The Bear Case For Stocks

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The Bear Case For Stocks


We’ve outlined pretty much the entire bull case for US/global stocks over the last few days. It comes down to:

  • Easing of US-China trade tensions going into an American election year.
  • The resultant rebound from lackluster corporate earnings growth this year, led by increasing business confidence and investment.
  • Global central banks remaining more inclined to stimulate than constrain their local economies.
  • Yes, there will be bumps in the road, and this year’s Q4 rally is stealing some of 2020’s thunder, but history shows US equity markets do tend to add to gains after a strong year.

Today we will play devil’s advocate and consider 3 issues that could derail that upbeat story.

#1: Continued dollar strength.

  • The Fed’s Trade Weighted Dollar Index remains stubbornly near all-time highs. We use the Broad/Goods version of the index (chart below) because it’s more inclusive than other measures.
  • As much as other capital markets have embraced an optimistic view of the world of late, the dollar’s continued strength does not fit that framework. Not only is the trade-weighted dollar index still strong, but even the narrower DXY Index is still only 1% off its multiyear highs of September 30th.
  • A stronger dollar in 2020 would not only cast doubt on the global recovery story, but it would also crimp 2020 US corporate earnings. The S&P 500 derives 38% of its revenues from non-dollar markets.

Bottom line: a weaker dollar is an important (but still missing) link in the current 2020 recovery story. It helps turbo charge global growth by making export-driven economies/companies more profitable and also makes energy (oil is priced in dollars) cheaper for those markets. If the dollar continues to strengthen next year, that will certainly slow any global recovery.

#2: US Corporate leverage in a rising rate environment:

  • US corporate debt currently sits at all-time high levels: 46% of GDP.
  • However, because interest rates are low and corporate profit margins are high, cash flow coverage ratios remain within normal ranges.
  • But if interest rates begin to rise as global economies recover in 2020, then it will be quite a horse race to see if incremental corporate cash flows will grow as quickly as interest expense.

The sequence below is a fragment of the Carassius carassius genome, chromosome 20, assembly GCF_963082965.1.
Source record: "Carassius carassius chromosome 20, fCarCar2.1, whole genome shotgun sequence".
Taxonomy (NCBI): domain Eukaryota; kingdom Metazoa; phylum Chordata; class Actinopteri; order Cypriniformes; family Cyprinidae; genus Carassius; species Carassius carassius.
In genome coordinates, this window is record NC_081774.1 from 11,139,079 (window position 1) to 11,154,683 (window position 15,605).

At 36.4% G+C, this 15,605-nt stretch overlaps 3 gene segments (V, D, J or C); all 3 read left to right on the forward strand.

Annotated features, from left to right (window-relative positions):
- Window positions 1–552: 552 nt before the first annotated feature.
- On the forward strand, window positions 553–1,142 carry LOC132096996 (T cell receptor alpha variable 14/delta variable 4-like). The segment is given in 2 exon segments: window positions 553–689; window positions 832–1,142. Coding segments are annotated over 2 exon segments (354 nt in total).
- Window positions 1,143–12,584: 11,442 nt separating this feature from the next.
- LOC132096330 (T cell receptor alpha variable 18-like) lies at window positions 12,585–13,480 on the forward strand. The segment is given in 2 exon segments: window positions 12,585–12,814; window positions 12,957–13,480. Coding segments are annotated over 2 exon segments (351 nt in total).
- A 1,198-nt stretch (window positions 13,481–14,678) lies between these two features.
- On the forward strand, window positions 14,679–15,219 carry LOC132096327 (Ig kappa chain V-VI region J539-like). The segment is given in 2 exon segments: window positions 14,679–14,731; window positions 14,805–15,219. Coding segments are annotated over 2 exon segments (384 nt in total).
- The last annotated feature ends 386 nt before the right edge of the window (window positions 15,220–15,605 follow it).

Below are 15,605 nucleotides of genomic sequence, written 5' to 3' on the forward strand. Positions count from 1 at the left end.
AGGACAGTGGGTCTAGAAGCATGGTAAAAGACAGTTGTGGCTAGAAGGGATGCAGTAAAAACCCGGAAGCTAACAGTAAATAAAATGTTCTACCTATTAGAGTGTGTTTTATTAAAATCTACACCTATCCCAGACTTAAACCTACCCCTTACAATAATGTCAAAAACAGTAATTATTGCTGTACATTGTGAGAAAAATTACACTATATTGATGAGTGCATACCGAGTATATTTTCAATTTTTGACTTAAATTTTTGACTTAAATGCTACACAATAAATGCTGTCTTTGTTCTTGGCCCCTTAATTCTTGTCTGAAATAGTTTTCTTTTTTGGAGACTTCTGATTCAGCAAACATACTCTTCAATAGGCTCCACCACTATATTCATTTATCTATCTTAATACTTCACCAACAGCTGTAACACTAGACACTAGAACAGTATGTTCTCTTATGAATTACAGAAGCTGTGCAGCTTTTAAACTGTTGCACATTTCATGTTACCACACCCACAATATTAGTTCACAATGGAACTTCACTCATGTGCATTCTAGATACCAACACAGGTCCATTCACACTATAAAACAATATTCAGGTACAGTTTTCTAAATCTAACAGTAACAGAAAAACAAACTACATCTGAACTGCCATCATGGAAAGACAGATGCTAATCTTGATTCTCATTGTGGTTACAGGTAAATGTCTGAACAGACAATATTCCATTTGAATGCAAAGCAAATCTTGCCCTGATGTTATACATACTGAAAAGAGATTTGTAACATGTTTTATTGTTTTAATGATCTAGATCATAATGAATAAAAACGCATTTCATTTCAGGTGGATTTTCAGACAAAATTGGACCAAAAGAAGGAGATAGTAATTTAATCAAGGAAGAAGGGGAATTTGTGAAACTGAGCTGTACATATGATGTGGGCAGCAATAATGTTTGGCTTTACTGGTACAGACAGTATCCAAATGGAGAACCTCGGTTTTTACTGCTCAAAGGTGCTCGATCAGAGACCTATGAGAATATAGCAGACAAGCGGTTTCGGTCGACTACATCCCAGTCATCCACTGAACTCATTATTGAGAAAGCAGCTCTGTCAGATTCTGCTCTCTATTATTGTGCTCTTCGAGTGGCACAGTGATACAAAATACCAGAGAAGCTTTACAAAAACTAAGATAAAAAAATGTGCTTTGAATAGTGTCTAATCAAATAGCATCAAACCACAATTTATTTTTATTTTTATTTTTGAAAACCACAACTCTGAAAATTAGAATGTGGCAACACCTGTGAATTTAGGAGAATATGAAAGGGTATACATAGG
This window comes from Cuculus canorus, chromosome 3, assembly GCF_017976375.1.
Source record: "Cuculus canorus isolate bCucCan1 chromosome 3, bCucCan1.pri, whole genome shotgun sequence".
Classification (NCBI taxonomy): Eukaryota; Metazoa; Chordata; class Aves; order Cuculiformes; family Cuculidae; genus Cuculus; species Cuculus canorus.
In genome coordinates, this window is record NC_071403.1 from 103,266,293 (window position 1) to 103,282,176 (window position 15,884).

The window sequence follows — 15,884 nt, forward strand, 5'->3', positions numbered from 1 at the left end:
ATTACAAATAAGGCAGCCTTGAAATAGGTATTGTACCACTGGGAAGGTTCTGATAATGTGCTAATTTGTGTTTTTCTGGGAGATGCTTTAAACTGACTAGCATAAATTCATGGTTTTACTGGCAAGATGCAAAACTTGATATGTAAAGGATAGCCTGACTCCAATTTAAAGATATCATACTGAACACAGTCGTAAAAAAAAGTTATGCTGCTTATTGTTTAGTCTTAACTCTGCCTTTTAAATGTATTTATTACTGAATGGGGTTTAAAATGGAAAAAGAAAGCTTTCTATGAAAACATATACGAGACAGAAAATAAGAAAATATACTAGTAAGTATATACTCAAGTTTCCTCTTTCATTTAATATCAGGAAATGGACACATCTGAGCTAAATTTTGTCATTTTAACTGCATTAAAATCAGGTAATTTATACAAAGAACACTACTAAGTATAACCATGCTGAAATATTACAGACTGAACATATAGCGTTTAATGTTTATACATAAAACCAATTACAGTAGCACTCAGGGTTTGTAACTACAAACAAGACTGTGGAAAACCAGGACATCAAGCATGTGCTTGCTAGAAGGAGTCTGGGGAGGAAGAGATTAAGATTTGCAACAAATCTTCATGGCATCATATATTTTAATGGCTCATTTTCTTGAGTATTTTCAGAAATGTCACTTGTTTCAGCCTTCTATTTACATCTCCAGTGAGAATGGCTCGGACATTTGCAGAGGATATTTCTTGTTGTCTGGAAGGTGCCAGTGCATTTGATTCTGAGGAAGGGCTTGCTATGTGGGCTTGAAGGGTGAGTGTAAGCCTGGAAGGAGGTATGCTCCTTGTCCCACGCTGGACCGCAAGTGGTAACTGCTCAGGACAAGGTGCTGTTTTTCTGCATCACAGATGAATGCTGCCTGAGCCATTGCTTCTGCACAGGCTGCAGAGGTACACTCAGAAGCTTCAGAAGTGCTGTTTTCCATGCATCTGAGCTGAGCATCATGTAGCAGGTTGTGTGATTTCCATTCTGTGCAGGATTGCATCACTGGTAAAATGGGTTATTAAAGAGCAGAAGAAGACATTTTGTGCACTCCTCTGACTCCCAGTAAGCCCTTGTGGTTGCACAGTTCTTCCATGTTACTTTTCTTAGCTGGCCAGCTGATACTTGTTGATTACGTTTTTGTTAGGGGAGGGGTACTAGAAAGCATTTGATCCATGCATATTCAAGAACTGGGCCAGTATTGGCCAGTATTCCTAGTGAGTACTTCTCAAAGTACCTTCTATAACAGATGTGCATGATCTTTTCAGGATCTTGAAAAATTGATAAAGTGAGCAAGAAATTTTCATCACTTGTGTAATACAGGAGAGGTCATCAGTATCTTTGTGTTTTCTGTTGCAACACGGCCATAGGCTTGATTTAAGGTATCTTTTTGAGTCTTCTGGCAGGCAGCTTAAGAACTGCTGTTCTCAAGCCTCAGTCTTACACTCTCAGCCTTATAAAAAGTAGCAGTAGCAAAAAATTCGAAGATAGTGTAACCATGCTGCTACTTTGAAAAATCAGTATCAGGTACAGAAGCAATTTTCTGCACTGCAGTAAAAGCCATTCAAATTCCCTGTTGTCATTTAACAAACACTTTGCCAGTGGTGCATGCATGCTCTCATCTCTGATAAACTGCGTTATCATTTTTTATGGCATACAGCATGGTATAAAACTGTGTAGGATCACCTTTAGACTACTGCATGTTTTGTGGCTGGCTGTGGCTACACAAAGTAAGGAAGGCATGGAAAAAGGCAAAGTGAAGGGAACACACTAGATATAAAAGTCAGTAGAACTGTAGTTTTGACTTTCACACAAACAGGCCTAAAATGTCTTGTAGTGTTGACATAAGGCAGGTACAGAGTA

Bottom line: so far the only real sign of trouble here is in the US collateralized loan obligation (CLO) market, where managers bundle subprime loans into risk tranches, but this could spread to traditional corporate debt markets in 2020. The Wall Street Journal had a good piece on the CLO market’s troubles just yesterday (link below), pointing out that these buyers have been over half of the demand for leveraged loans in recent years. Our best source in the leveraged loan market also reports real stress in many credits.

That makes single B and CCC corporate spreads the indicators to watch. Single B spreads are still fairly tight to Treasuries just now (418 basis points, at the lower end of the 1-year range). But as you can see in the 5-year chart below, CCC spreads are certainly moving higher.

#3) Structural inflation expectations:

  • Treasury Inflation Protected securities are another market that hasn’t really signed off on the current bullishness over 2020 economic and business conditions.
  • 10-year TIPS spreads are currently 171 basis points, closer to their 1-year lows (148 bp) than their 1-year highs (207 bp).
  • Over the last 5 years, the only time TIPS spreads have expressed confidence that expected future inflation similar to the Fed’s target of 2% was in 2018.
  • If fixed income markets do fully embrace the notion of a hotter US economy in 2020, then inflation expectations will rise and long term interest rates will follow along.

Here is the chart of the 10-year TIPS inflation breakeven over the last 5 years for reference:

Bottom line: a piece of the bull case relies on a stealth-dove Fed, worried as they are about inflation expectations (Powell highlighted this at his last presser). But in the sort of faster-growth economy that equity markets are increasingly discounting, that could flip to a stealth-hawk Fed fairly quickly.

Final thought: bullish as we may be, we see the merits of each of these points. At the very least, they are three large bricks in the wall of worry markets will have to climb.

Tyler Durden

Thu, 11/14/2019 – 14:55

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